Jun Yang is an associate professor of finance at Kelley School of Business, Indiana university. Prof. Yang obtained her Ph.D. in Finance from Washington University in Saint Louis in 2005 and Ph.D. in Operations Management from the Chinese University of Hong Kong in 1997. Her main research areas are Financial Contracting, Corporate Finance, Corporate Governance and Executive Compensation. Her research has been published in top academic journals such as Journal of Financial Economics, Review of Financial Studies, Journal of Economic Theory and Management Science.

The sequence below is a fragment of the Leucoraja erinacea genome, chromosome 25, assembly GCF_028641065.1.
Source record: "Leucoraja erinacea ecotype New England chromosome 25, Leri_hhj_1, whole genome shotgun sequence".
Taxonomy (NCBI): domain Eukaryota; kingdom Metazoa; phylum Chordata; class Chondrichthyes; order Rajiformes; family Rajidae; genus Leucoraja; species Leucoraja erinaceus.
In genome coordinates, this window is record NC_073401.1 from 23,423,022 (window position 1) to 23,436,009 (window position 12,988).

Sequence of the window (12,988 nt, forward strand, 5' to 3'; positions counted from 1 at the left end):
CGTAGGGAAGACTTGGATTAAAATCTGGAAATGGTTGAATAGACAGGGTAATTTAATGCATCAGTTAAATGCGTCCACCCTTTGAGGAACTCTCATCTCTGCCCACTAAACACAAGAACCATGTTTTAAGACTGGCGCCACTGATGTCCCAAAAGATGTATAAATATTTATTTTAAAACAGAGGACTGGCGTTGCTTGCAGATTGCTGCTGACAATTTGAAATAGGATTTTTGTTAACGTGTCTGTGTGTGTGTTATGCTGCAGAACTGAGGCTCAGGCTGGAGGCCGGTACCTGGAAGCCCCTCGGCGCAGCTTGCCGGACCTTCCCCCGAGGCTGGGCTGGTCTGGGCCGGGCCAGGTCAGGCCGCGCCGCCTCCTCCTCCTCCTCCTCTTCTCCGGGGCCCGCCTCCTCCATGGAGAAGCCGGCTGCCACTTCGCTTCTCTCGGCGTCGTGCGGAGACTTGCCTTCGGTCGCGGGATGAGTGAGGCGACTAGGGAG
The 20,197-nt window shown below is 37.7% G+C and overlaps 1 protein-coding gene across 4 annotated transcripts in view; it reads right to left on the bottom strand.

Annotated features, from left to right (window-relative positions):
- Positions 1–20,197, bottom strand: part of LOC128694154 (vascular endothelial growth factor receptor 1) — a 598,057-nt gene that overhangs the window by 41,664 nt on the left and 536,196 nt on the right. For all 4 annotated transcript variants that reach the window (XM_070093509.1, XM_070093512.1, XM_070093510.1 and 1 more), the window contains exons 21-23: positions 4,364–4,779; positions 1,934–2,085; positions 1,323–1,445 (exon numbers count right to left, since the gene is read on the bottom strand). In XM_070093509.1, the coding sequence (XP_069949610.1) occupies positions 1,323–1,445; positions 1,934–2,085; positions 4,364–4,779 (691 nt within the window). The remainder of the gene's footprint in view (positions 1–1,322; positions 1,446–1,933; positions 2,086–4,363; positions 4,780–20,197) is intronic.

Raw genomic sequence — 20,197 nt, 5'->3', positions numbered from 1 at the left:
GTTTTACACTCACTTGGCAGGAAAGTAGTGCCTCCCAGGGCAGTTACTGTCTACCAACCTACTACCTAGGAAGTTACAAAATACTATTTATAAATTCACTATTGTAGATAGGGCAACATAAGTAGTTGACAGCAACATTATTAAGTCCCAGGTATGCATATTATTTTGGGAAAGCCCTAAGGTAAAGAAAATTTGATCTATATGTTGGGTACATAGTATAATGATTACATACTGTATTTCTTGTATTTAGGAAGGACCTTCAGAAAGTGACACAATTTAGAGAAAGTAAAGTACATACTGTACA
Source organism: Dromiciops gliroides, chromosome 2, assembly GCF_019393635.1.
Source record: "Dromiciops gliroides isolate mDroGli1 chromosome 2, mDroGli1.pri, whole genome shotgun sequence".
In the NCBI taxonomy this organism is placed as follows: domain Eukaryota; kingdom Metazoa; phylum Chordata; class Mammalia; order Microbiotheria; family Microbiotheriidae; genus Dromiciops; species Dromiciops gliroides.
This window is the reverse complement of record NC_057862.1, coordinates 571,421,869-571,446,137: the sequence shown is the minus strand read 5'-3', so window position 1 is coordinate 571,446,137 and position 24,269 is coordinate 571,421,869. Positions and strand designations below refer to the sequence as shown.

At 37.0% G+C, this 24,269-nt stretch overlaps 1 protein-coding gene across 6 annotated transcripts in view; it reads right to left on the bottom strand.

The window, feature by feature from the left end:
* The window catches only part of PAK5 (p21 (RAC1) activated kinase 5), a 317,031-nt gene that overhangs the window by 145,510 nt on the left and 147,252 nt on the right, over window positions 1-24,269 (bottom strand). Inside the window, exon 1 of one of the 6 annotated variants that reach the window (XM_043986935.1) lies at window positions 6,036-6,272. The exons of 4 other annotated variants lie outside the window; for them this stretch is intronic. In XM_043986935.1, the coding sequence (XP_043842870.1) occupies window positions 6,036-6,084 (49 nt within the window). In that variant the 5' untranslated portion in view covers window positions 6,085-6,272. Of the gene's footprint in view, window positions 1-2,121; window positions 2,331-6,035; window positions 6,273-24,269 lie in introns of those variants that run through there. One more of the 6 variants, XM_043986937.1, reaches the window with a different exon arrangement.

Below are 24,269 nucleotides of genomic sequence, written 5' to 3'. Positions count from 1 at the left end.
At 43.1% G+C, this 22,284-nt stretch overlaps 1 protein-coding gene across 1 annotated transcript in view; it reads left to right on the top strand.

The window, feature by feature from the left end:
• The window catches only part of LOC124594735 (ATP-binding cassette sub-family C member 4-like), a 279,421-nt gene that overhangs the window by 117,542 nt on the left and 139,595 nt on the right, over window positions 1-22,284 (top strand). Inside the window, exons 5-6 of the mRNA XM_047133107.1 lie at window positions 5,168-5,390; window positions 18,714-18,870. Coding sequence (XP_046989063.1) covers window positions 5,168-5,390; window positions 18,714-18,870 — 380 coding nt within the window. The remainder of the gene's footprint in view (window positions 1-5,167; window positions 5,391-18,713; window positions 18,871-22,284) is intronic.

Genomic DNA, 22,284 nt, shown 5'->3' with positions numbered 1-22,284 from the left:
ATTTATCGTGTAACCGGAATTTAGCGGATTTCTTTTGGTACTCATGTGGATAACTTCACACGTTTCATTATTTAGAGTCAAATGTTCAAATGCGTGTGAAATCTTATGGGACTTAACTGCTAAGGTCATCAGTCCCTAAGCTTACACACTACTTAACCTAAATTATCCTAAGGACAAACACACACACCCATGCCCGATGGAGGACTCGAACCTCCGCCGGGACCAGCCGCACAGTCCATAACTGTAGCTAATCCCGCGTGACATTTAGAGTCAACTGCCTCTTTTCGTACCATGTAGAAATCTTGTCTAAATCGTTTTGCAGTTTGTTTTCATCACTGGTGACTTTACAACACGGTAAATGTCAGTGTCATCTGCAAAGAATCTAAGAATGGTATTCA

Using data from a major peer-to-peer (P2P) lending market, we document that lenders appear to follow a simple heuristic, and make quick investment decisions based on interest rates. This heuristic is helpful because the institutional arrangements in this market significantly limit the loss from default, and hence interest rates and loan performances are highly correlated. Interestingly, credit ratings, which are provided by the P2P lending platform, also strongly predict loan performances. Holding the interest rate constant, loans with a “High Risk” rating underperform other loans by over 1% per year. Despite the fact that these ratings are free and only a click away, investors appear to largely ignore them. Through experiments, we find that by making credit rating information more salient, we can “nudge” investors into paying more attention to ratings and hence significantly improve their welfare.